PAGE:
Seljavallalaug swimming pool in South Iceland – everything you need to know
Seljavallalaug swimming pool is one and a half hours east of Reykjavik along the Iceland‘s Route 1 ring road that encircles the country. From there, follow Route 242 to the small car park that is used by visitors to the pool and located just to the south of it. This fairytale location can be found between Seljalandsfoss and Skógafoss waterfalls, which are a 15- and 10-minute drive respectively.
Built in 1923 by a local man in order to teach Icelanders how to swim, Seljavallalaug swimming pool is one the oldest swimming pools in Iceland, but pre-dated by the Secret Lagoon in Flúðir which dates back to 1891. It is 25 metres long and 10 metres wide, which means it was the largest swimming pool in Iceland until 1936. It has experienced few changes since its construction 100 years ago; it was filled with volcanic ash after the 2010 Eyjafjallajökull eruption, making it unusable for a brief period until volunteers cleared it out the following year.
Hidden away in the mountains of south Iceland, it’s popular with Instagrammers for its iconic location but often overlooked in favour of other attractions in the area such as the aforementioned waterfalls and the plane wreck, all of which are very close.
From the Seljavallalaug car park, it is just a 20-minute walk to the swimming pool. The route is fairly obvious, helped in part by following other people taking the same route.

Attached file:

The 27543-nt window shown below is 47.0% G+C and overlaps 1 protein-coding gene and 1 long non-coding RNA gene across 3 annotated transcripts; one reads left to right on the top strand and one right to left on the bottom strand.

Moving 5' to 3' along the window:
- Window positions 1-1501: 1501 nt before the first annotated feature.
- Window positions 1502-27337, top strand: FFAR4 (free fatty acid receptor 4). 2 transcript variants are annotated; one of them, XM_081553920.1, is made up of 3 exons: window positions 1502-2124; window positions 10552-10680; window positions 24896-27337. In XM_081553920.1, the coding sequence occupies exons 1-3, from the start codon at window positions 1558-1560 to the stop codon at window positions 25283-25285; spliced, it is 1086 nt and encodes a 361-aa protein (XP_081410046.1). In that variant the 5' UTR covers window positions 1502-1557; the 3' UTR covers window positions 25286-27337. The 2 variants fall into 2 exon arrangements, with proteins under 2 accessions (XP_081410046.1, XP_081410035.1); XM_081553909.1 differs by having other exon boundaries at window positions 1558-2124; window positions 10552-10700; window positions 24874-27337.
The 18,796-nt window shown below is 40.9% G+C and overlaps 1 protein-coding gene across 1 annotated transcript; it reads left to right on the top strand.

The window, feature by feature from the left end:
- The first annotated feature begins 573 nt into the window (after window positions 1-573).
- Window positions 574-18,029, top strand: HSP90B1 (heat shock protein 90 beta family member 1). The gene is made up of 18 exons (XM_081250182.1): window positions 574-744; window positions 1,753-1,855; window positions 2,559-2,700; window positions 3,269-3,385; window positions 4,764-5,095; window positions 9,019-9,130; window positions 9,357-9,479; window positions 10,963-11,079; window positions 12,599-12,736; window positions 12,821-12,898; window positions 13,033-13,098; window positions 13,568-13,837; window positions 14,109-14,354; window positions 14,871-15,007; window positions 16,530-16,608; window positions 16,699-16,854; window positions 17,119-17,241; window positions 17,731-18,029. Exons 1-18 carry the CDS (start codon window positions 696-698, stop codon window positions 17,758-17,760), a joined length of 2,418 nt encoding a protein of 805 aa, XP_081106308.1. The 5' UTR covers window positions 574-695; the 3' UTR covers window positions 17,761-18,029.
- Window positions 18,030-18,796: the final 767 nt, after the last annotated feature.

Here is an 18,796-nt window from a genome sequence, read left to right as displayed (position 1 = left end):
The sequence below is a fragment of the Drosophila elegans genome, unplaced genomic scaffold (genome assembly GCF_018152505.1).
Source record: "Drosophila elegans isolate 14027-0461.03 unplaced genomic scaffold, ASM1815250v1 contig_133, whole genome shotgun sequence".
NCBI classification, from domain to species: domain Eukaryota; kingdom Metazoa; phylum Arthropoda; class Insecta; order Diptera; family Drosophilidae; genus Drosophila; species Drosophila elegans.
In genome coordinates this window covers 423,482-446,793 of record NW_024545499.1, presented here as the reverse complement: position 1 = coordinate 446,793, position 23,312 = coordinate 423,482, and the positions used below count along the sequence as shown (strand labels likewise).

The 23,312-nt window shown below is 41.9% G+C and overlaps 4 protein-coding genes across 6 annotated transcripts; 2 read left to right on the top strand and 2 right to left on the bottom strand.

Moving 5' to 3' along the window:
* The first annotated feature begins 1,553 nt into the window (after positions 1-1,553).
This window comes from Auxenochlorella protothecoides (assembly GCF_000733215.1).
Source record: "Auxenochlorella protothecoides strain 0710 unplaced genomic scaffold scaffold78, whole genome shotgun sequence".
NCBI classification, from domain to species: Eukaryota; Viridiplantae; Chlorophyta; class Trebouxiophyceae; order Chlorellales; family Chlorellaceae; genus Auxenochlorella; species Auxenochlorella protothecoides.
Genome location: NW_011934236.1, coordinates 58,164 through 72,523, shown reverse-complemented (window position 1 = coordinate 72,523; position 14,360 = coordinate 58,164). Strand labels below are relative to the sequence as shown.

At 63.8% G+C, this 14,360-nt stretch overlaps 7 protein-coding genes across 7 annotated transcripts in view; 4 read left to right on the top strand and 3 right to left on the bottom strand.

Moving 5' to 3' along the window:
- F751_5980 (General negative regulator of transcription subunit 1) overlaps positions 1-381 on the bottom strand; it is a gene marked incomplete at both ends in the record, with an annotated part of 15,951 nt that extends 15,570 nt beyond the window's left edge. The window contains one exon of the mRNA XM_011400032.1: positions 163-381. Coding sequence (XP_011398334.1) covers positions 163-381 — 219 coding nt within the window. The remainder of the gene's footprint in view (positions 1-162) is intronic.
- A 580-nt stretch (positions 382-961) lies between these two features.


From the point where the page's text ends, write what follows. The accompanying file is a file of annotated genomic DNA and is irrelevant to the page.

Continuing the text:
If it helps, here’s my Strava recording of our walk to the pool:
It’s just under two kilometres one way and mostly on the flat. If you are feeling unsure on your route, note that you will not see the swimming pool until you get to the every end of the walk.
The only slightly tricky part of the walk is a rocky stream that you’ll need to cross. Depending on the time of year, this could be icy overfoot in Winter, or wider than normal in Summer.
The pool is fed naturally by geothermally heated water is in a magical setting on private land but there is no admission fee. You enter the pool at your own risk and there are no lifeguards.
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Just before you reach the pool, you’ll see a tank and pipe on the left which feeds geothermally heated water into the pool at its deepest point.
The mountain forms one side of the swimming pool and the water is contained by the other three constructed sides. Although heated geothermally, the water is not that hot like some of Iceland’s pools – around 20° to 30°C or 68 to 86°F, that’s all. We had come armed with swimming things and towels with the intention of taking a dip. The water looked full of algae, though, and less than clean (despite a handful of people bathing in it), with minimal fresh water flowing in and out of it, so in the end we chose not to swim. We had a peek inside the changing rooms and they were best avoided completely… certainly NOT what you would call luxury! The luxury here is in the unique and picturesque landscape that surrounds the pool, and sadly not the facilities themselves. The pool and the changing rooms are cleaned just once a year and unfortunately not looked after by what is probably a minority of tourists. If you do visit, please be sure to leave no trace – bring all your things and any litter back with you so that the pool can be enjoyed by others.
Planning a trip to Iceland yourself? You can watch a video from our trip to Iceland here:
Disclosure: Our trip to Iceland was also sponsored by Helly Hansen.